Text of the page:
Spain: Helpful Hints

This is a post for students who are planning on studying in Spain. I’m going to lay out a few tips and tricks you can use to blend in a bit better with the locals and get a really “Spanish” experience out of your time abroad. These aren’t hard and fast rules, but they are good guidelines to follow. I’ve studied in Spain twice, and these are things that I wish I had known when I went.

1. Ditch the Americans- It will be very tempting to stick together with other Americans in your program and go see the sights, try the food, and pick out a good bar to frequent. My advice is to avoid this as much as possible. Find ways to meet locals. At first they will be surprised that you took an interest, but before long they’ll be inviting you to soccer games and parks where they hang out with their friends. Your Spanish will get better, and you will get a real look at what life is like for a Spanish university student.

2. Learn the public transit- Taxis are expensive, and walking everywhere takes time and is tiring. In Seville, there is a public bicycle system that I highly recommend. Granada has great buses, and the Madrid metro is the best I’ve ever seen. You will get lost a few times, but after that you will be glad you took the time to figure it out. There’s no substitute for seeing the city on your terms.

3. Forget your fancy phone- For about 50 euros you can get a good old-fashioned brick phone and plenty of pre-paid minutes. Smart phones are still very much a luxury in Spain, and while it can be tempting to drop a Spanish SIM card in yours and stay connected, it isn’t safe. Most of your friends will be sporting older models too, so you won’t be missing out and you will definitely save some money.

4. Eat the food- I don’t like all of the Spanish food I’ve ever tried. I did, however, try everything that my host mom gave me. Not only is it polite, it’s one of the reasons you’re there. I’ve had four host families, and the number one complaint I’ve heard from them about other Americans is that they are picky eaters. Unless you have a dietary restriction, you should try everything you can.

5. Stay sober- This is the second biggest complaint I’ve heard about Americans from my Spanish friends. Being drunk is a good way to keep Spanish people from talking to you, because Spanish people don’t drink in excess. Drinking too much can be dangerous and it would be embarrassing to show up to your host home obviously drunk.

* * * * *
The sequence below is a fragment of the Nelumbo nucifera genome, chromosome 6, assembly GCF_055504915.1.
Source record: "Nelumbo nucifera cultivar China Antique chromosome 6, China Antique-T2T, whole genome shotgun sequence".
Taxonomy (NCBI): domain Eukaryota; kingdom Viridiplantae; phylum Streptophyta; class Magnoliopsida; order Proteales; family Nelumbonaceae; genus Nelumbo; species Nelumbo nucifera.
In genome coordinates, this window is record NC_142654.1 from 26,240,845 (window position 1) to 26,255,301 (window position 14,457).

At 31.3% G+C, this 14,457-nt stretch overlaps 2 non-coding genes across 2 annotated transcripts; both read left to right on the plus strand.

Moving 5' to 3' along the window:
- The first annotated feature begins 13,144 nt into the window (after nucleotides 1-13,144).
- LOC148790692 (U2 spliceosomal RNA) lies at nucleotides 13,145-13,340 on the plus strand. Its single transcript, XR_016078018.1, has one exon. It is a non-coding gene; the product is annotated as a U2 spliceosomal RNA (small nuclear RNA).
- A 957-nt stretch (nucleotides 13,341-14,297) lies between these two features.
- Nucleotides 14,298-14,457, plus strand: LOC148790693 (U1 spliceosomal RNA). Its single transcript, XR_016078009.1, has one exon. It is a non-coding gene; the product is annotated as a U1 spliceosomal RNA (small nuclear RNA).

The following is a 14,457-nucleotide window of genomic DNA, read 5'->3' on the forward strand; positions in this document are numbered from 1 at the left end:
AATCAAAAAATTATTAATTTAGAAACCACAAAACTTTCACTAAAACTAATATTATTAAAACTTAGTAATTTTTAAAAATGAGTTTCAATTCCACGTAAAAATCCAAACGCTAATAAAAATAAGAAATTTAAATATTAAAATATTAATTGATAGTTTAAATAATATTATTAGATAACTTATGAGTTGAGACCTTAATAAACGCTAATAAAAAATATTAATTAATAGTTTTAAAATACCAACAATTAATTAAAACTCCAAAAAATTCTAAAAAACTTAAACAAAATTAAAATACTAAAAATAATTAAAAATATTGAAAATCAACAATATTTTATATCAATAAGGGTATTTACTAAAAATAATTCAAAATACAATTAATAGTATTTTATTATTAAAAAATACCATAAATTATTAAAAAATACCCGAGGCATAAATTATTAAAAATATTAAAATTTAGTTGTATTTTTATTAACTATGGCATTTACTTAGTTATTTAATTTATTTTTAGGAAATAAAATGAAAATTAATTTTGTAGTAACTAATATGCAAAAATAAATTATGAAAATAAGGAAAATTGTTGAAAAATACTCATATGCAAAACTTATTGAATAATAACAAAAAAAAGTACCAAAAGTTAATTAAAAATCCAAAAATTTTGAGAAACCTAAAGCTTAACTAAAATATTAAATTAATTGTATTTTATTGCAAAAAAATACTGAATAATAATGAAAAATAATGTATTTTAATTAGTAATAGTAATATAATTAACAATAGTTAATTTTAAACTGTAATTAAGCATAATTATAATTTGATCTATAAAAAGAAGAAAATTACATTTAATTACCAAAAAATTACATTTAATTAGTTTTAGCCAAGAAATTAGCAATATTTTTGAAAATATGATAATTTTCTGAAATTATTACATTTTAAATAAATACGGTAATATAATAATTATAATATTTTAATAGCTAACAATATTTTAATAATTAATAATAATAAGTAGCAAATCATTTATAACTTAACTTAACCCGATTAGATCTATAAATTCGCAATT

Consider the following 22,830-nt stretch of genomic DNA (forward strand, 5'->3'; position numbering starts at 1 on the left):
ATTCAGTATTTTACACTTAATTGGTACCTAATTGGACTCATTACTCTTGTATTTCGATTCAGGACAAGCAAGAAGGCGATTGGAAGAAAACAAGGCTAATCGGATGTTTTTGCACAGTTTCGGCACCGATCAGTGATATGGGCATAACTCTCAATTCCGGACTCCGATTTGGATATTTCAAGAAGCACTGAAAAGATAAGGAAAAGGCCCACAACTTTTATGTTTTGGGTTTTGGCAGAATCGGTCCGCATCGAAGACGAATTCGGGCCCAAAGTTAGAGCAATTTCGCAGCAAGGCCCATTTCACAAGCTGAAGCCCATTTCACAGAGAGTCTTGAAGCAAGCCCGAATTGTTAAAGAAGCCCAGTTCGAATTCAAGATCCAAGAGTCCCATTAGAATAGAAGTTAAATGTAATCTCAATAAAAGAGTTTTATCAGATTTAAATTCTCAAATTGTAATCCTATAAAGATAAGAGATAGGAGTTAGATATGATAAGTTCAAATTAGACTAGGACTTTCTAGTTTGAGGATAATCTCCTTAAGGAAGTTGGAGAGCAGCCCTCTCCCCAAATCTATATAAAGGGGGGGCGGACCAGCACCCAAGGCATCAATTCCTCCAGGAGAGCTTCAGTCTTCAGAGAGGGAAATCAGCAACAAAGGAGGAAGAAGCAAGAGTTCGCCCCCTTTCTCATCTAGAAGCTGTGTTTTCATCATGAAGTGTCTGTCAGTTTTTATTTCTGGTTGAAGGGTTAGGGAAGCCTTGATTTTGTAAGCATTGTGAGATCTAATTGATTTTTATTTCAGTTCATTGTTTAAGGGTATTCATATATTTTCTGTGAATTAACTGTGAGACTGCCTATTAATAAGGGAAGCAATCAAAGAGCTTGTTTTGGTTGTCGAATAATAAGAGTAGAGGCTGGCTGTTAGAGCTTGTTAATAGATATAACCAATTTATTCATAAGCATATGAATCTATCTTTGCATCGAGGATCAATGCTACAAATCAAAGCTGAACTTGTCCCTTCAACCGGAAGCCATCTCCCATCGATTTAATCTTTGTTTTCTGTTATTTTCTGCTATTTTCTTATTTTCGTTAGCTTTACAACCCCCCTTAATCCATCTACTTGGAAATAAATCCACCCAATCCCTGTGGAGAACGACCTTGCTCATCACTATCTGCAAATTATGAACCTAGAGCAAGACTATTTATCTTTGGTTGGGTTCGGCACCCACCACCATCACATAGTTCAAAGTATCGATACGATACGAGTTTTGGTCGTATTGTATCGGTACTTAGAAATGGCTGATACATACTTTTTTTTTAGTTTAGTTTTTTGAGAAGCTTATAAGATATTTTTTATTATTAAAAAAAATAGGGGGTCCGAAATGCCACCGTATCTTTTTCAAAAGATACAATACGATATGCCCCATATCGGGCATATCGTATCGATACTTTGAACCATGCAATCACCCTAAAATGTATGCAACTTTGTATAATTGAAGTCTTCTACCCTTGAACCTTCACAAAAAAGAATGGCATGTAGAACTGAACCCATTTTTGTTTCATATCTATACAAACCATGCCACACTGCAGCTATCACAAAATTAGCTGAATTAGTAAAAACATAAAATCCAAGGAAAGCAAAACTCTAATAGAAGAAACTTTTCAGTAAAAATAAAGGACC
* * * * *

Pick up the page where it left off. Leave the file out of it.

6. Ask for help- This is the tip that I wish I had followed more. Are you lost? Tell someone. Forgot the word for fork? Point at it and look confused. Not feeling well? Have someone take you to the pharmacy. People can feel isolated when they are abroad, and the biggest reason for this is because they want to do it all themselves. You will make better relationships with people and struggle less if you just break down and ask.

7. Give someone else your passwords- To everything. And make them change them. Don’t let them tell you what they are. Get rid of Netflix, social media, even an email account you don’t really need. Disconnect. Looking back and seeing that you spent three hours a day in bed watching bootleg episodes of The Walking Dead won’t be nearly as rewarding as looking back and knowing that you made the most of every day.

8. Study- I know that’s probably not what you’re looking forward to the most. It wasn’t my favorite thing to do either. But you have to have get credit for your classes, and you just might learn something in the process.

9. Speak the language- Silent dinners aren’t fun for anyone. Not you and not your host family. They know that you aren’t as good at Spanish as they are. They won’t be offended by it, even when you accidentally say something offensive (and you will). My program director said it best when he told us that “those of you who practice will improve, and those of you who practice less will improve less.” Making mistakes is encouraged.

10. Enjoy yourself- It is easy to get over there and after the first few weeks… “hit a wall.” It isn’t fun and new anymore, and you’re starting to get homesick and tired of all of the differences. The best thing to do when this happens is to make yourself get out there and try something new. Make a new friend or find a new hobby. The time will fly by, and you need to make the most of it.

Let me know if you have any questions, and enjoy your time in Spain. It’s a great country.

Life in The Hague – Netherlands

Where to start… Studying abroad here in the Netherlands has been amazing. There are so many places to go, people to meet, things to do, etc. Although it has taken awhile to get used to the way things work here, everything has finally started to fall in place.